by Michelle Small
Occasional Paper Series: Issue 2, 2006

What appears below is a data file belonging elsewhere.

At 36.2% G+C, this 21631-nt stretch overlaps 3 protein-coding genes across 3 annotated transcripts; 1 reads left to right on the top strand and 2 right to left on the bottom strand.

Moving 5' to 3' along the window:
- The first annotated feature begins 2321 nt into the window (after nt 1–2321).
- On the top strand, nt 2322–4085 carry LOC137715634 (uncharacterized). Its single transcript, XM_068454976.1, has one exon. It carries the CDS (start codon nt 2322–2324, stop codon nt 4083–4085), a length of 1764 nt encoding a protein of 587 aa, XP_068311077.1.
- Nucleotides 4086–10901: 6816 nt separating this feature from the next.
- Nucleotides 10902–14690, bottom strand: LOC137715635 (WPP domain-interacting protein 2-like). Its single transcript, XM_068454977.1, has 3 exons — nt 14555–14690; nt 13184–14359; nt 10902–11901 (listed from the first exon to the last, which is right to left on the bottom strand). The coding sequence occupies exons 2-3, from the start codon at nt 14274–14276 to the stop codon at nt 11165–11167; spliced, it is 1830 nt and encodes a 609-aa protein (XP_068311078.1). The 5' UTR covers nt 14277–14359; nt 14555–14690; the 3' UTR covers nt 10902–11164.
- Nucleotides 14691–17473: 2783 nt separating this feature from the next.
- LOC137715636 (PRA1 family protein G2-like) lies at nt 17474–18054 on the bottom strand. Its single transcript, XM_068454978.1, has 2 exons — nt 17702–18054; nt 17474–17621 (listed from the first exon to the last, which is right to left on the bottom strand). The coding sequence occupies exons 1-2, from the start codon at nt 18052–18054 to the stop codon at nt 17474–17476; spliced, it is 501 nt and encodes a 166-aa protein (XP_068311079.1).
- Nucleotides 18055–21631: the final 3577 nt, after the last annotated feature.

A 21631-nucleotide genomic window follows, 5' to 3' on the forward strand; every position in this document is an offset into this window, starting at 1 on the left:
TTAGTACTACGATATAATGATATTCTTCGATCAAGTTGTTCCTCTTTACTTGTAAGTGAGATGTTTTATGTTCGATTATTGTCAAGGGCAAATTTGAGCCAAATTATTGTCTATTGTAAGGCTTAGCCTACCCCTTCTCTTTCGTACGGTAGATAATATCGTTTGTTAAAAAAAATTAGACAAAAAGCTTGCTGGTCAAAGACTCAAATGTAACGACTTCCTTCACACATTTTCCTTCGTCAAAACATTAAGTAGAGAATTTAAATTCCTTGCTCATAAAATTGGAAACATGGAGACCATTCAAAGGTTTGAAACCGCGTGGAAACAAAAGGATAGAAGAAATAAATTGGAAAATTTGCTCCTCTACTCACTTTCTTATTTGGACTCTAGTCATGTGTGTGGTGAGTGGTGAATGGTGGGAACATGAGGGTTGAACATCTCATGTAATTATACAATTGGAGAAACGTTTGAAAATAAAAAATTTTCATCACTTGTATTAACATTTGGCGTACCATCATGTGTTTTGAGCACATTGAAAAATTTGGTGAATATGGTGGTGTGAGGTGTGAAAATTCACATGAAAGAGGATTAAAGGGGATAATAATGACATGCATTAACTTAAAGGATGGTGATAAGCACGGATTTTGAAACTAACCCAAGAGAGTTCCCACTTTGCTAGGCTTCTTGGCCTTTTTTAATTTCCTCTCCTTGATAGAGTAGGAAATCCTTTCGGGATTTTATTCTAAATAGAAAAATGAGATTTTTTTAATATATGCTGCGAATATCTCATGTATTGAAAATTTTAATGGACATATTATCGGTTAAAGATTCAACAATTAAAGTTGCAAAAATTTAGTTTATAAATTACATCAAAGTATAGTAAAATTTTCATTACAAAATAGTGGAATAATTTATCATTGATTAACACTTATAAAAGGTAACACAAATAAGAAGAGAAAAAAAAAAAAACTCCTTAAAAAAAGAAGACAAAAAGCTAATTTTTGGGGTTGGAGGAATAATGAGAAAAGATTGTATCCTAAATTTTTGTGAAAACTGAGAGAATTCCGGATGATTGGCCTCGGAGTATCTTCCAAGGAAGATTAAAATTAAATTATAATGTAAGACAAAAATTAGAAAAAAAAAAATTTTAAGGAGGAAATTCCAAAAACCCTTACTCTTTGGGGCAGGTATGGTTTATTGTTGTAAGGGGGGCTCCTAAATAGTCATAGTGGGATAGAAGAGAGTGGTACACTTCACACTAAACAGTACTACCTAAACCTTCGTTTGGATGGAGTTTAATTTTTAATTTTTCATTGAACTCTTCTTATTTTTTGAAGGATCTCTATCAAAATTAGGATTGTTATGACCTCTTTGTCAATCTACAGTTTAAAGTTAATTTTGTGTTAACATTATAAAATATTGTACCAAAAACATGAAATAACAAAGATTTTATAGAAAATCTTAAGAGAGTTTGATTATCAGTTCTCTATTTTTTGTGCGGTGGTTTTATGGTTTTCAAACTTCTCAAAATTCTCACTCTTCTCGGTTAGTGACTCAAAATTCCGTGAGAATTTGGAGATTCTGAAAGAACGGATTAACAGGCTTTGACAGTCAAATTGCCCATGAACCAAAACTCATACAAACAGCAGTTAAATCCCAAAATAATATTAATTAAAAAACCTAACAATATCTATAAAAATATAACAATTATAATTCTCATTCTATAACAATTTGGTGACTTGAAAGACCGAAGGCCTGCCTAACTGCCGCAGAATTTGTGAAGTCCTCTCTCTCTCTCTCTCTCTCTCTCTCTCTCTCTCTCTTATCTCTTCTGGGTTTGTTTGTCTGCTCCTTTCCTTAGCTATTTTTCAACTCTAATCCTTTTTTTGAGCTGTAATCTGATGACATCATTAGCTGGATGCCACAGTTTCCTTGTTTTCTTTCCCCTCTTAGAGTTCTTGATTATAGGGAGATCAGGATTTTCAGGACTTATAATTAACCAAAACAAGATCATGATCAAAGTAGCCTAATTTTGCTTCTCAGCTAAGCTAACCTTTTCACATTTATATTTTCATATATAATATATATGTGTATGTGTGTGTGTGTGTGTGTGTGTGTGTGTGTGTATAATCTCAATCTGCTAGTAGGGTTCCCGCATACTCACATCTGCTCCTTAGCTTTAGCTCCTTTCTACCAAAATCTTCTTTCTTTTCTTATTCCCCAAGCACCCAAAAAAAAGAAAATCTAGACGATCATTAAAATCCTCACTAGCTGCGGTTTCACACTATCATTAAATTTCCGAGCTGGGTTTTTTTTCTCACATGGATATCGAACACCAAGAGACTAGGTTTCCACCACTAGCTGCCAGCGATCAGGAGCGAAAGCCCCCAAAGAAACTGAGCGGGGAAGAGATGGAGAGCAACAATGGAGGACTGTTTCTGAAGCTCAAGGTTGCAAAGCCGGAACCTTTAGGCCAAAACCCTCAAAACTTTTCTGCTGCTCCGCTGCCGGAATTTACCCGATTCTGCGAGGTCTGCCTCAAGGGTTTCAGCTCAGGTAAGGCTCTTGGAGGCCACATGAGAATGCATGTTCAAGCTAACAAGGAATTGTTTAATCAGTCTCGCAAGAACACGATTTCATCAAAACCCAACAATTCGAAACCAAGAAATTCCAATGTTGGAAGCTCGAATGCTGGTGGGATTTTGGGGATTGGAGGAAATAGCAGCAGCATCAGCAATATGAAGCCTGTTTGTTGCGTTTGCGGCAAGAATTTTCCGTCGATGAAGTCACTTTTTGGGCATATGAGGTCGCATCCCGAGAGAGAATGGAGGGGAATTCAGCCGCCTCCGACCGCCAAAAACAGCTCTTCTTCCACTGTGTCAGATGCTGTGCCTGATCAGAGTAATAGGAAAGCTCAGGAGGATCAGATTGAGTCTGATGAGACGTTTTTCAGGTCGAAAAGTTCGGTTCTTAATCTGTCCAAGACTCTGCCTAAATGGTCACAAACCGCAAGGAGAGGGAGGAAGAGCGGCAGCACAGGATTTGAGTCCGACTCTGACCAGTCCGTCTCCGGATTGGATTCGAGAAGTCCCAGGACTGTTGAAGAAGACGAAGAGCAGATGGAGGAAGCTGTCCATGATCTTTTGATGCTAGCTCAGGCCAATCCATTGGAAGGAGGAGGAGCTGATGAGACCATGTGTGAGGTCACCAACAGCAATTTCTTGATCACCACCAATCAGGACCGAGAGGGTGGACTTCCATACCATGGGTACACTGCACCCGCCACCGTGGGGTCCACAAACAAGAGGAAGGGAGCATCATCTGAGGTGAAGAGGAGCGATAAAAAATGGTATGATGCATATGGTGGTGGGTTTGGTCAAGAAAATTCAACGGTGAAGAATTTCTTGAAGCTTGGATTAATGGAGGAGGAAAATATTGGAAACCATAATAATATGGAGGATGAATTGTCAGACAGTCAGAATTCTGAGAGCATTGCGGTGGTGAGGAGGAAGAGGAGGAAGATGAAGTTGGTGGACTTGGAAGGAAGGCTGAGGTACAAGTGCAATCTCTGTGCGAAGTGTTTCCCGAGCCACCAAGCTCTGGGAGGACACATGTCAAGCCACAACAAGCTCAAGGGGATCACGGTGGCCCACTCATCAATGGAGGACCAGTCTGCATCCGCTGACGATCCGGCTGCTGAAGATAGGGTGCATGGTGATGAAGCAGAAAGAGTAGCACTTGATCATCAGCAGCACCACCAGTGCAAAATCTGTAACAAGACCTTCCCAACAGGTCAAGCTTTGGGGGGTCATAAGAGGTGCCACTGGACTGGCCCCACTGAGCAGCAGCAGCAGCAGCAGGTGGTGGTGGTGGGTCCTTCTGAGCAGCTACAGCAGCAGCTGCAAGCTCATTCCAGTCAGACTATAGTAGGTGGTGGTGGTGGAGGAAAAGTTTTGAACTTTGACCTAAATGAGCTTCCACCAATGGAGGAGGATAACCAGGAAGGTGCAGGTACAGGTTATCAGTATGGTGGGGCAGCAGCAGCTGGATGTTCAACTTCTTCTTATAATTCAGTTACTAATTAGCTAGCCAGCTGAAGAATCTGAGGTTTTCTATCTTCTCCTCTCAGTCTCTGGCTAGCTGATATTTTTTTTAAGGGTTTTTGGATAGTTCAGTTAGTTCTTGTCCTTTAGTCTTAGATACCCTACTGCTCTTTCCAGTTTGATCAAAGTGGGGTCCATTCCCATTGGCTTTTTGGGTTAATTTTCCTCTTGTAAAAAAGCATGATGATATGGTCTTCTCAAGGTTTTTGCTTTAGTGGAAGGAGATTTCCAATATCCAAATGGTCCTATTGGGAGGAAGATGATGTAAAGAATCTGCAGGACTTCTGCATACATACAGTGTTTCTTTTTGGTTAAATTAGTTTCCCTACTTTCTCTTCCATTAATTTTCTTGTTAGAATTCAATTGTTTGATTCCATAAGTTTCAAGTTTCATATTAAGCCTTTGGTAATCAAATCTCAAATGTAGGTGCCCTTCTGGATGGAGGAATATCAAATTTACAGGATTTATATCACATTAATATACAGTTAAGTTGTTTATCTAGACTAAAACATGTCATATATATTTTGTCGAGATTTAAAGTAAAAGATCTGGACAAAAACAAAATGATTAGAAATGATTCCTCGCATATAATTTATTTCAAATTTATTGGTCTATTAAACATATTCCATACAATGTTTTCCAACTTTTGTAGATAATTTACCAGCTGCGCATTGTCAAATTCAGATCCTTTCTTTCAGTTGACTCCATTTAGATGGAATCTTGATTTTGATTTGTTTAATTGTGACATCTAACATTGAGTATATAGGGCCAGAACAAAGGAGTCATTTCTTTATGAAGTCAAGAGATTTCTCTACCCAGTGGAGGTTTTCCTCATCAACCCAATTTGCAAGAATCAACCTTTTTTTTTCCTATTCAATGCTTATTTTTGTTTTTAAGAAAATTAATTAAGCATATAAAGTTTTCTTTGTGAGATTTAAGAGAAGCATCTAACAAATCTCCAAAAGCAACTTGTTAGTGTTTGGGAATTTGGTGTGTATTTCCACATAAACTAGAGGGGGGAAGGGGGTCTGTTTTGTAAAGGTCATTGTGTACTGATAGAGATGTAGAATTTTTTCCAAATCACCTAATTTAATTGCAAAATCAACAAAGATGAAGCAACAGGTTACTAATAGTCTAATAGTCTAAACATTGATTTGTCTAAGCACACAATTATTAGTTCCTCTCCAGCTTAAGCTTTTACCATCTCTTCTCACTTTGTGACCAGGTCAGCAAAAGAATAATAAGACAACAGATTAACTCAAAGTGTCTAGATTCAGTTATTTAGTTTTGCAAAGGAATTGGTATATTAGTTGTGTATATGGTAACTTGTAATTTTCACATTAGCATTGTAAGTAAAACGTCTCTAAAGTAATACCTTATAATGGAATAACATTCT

The world today is characterised by the increasing commodification and privatisation of public goods, a decline in law and order, a demise in state centrality, and more worryingly, the fracturing of state military and security apparatuses. The state has lost its monopoly of and over organised violence. Beset by a plethora of threats, processes, and actors, the state has found itself increasingly incapable of monopolising violence emanating from above, below, and across the state. At the same time, the state has surrendered its role as the sole legitimate provider and guarantor of security to private security and military providing agents.